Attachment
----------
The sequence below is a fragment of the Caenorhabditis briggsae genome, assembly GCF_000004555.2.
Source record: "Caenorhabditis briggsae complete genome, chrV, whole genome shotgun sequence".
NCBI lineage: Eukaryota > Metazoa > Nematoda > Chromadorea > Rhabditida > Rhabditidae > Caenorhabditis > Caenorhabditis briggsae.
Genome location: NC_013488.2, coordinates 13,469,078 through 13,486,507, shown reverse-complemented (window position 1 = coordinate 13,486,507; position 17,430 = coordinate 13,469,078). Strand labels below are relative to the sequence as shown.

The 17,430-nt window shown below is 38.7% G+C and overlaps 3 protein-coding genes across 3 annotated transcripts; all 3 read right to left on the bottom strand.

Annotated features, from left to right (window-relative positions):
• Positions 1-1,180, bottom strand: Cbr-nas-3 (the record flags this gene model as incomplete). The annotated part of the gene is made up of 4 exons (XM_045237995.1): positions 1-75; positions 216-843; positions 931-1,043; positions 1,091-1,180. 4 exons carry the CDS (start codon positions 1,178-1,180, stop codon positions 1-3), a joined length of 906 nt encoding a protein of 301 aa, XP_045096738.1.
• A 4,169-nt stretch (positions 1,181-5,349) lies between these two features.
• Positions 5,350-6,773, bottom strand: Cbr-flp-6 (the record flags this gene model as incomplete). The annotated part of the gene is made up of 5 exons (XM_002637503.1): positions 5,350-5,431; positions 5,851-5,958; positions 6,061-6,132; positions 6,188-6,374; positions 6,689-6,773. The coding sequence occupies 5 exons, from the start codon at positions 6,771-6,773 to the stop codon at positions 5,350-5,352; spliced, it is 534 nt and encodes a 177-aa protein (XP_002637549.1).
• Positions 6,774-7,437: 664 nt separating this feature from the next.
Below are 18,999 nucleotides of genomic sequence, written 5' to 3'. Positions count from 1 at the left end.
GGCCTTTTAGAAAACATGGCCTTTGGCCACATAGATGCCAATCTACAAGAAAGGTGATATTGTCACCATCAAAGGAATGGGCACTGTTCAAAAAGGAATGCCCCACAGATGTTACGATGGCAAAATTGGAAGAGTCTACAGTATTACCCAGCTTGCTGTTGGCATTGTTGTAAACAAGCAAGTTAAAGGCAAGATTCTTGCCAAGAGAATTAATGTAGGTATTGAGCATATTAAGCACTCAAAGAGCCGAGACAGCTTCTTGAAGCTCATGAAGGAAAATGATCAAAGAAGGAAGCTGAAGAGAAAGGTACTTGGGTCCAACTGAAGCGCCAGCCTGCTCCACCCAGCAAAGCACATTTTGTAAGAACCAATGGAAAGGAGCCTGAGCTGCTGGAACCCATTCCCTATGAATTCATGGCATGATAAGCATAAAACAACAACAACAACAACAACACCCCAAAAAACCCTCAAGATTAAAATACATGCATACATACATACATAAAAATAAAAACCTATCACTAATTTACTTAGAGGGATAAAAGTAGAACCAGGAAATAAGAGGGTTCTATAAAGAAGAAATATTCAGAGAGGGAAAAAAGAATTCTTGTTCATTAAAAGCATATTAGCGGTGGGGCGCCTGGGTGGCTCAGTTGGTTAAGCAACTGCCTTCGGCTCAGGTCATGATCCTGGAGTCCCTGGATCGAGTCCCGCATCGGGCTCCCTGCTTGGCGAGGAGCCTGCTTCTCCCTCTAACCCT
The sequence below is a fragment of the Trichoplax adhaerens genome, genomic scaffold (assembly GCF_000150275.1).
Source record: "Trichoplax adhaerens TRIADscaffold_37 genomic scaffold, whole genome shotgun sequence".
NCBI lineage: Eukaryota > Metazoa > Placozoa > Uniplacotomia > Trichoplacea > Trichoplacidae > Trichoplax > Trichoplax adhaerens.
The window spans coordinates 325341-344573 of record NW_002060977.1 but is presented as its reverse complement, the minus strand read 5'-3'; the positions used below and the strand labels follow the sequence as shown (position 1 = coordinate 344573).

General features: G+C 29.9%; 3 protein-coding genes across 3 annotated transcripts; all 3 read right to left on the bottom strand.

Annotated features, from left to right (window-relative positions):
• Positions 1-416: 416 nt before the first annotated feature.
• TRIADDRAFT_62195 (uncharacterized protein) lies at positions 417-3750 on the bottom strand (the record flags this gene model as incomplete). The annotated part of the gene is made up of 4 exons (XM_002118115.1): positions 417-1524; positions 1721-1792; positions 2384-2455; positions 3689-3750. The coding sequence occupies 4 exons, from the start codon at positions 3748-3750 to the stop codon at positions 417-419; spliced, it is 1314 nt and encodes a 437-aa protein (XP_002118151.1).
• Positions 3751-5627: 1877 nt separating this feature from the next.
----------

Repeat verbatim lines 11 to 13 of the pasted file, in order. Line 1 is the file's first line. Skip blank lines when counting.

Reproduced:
Below are 18,999 nucleotides of genomic sequence, written 5' to 3'. Positions count from 1 at the left end.
GGCCTTTTAGAAAACATGGCCTTTGGCCACATAGATGCCAATCTACAAGAAAGGTGATATTGTCACCATCAAAGGAATGGGCACTGTTCAAAAAGGAATGCCCCACAGATGTTACGATGGCAAAATTGGAAGAGTCTACAGTATTACCCAGCTTGCTGTTGGCATTGTTGTAAACAAGCAAGTTAAAGGCAAGATTCTTGCCAAGAGAATTAATGTAGGTATTGAGCATATTAAGCACTCAAAGAGCCGAGACAGCTTCTTGAAGCTCATGAAGGAAAATGATCAAAGAAGGAAGCTGAAGAGAAAGGTACTTGGGTCCAACTGAAGCGCCAGCCTGCTCCACCCAGCAAAGCACATTTTGTAAGAACCAATGGAAAGGAGCCTGAGCTGCTGGAACCCATTCCCTATGAATTCATGGCATGATAAGCATAAAACAACAACAACAACAACAACACCCCAAAAAACCCTCAAGATTAAAATACATGCATACATACATACATAAAAATAAAAACCTATCACTAATTTACTTAGAGGGATAAAAGTAGAACCAGGAAATAAGAGGGTTCTATAAAGAAGAAATATTCAGAGAGGGAAAAAAGAATTCTTGTTCATTAAAAGCATATTAGCGGTGGGGCGCCTGGGTGGCTCAGTTGGTTAAGCAACTGCCTTCGGCTCAGGTCATGATCCTGGAGTCCCTGGATCGAGTCCCGCATCGGGCTCCCTGCTTGGCGAGGAGCCTGCTTCTCCCTCTAACCCT
The sequence below is a fragment of the Trichoplax adhaerens genome, genomic scaffold (assembly GCF_000150275.1).